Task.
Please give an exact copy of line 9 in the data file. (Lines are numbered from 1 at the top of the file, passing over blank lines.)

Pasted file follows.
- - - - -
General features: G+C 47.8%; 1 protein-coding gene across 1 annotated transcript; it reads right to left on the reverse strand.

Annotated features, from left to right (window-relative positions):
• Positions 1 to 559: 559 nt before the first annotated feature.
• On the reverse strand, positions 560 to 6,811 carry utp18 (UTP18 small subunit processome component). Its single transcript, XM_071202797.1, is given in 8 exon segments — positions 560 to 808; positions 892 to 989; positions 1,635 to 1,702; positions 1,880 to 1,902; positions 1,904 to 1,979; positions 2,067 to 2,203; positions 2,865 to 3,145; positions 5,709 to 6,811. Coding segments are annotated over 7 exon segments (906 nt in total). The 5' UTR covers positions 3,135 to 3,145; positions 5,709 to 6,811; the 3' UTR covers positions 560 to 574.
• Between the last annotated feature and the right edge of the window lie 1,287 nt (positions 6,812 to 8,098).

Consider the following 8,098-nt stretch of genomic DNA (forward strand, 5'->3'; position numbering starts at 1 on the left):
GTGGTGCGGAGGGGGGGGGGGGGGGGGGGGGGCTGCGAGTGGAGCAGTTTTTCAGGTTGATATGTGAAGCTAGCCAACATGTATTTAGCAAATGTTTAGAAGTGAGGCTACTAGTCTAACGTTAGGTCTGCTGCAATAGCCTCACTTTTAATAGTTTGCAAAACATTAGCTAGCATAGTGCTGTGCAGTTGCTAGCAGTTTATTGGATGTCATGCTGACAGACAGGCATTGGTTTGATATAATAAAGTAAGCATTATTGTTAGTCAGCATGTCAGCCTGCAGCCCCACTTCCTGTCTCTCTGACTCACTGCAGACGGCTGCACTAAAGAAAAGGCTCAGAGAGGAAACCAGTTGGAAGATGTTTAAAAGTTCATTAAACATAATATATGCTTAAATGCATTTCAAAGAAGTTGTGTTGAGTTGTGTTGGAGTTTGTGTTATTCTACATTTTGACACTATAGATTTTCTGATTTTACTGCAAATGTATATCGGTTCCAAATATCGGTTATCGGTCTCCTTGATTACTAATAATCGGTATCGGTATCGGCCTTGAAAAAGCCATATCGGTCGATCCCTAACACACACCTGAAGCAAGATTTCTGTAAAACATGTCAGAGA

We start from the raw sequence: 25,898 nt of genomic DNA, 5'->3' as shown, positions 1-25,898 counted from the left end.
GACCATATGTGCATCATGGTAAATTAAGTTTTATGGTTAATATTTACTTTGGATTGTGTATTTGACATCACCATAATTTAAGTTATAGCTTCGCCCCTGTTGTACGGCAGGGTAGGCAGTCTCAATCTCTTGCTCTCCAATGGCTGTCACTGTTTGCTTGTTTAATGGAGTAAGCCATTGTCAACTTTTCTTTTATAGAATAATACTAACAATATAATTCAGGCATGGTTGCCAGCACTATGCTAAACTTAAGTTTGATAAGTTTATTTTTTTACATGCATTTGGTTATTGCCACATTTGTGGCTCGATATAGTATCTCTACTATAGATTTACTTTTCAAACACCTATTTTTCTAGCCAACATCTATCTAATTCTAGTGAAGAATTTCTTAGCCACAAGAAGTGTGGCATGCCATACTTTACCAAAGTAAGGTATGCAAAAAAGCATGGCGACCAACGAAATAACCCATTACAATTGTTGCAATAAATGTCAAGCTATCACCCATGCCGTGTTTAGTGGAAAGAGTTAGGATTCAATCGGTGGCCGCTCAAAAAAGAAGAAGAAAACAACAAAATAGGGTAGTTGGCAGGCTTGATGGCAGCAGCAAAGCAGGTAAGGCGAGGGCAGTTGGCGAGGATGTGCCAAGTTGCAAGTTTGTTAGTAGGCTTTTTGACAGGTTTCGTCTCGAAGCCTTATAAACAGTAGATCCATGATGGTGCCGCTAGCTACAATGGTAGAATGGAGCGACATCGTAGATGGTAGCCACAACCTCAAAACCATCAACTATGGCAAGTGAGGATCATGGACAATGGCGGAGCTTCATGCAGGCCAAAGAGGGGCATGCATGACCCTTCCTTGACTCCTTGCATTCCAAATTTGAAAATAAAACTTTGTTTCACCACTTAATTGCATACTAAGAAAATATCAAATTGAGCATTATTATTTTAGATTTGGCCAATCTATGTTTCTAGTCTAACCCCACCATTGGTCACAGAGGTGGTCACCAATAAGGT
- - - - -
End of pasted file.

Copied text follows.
GACCATATGTGCATCATGGTAAATTAAGTTTTATGGTTAATATTTACTTTGGATTGTGTATTTGACATCACCATAATTTAAGTTATAGCTTCGCCCCTGTTGTACGGCAGGGTAGGCAGTCTCAATCTCTTGCTCTCCAATGGCTGTCACTGTTTGCTTGTTTAATGGAGTAAGCCATTGTCAACTTTTCTTTTATAGAATAATACTAACAATATAATTCAGGCATGGTTGCCAGCACTATGCTAAACTTAAGTTTGATAAGTTTATTTTTTTACATGCATTTGGTTATTGCCACATTTGTGGCTCGATATAGTATCTCTACTATAGATTTACTTTTCAAACACCTATTTTTCTAGCCAACATCTATCTAATTCTAGTGAAGAATTTCTTAGCCACAAGAAGTGTGGCATGCCATACTTTACCAAAGTAAGGTATGCAAAAAAGCATGGCGACCAACGAAATAACCCATTACAATTGTTGCAATAAATGTCAAGCTATCACCCATGCCGTGTTTAGTGGAAAGAGTTAGGATTCAATCGGTGGCCGCTCAAAAAAGAAGAAGAAAACAACAAAATAGGGTAGTTGGCAGGCTTGATGGCAGCAGCAAAGCAGGTAAGGCGAGGGCAGTTGGCGAGGATGTGCCAAGTTGCAAGTTTGTTAGTAGGCTTTTTGACAGGTTTCGTCTCGAAGCCTTATAAACAGTAGATCCATGATGGTGCCGCTAGCTACAATGGTAGAATGGAGCGACATCGTAGATGGTAGCCACAACCTCAAAACCATCAACTATGGCAAGTGAGGATCATGGACAATGGCGGAGCTTCATGCAGGCCAAAGAGGGGCATGCATGACCCTTCCTTGACTCCTTGCATTCCAAATTTGAAAATAAAACTTTGTTTCACCACTTAATTGCATACTAAGAAAATATCAAATTGAGCATTATTATTTTAGATTTGGCCAATCTATGTTTCTAGTCTAACCCCACCATTGGTCACAGAGGTGGTCACCAATAAGGT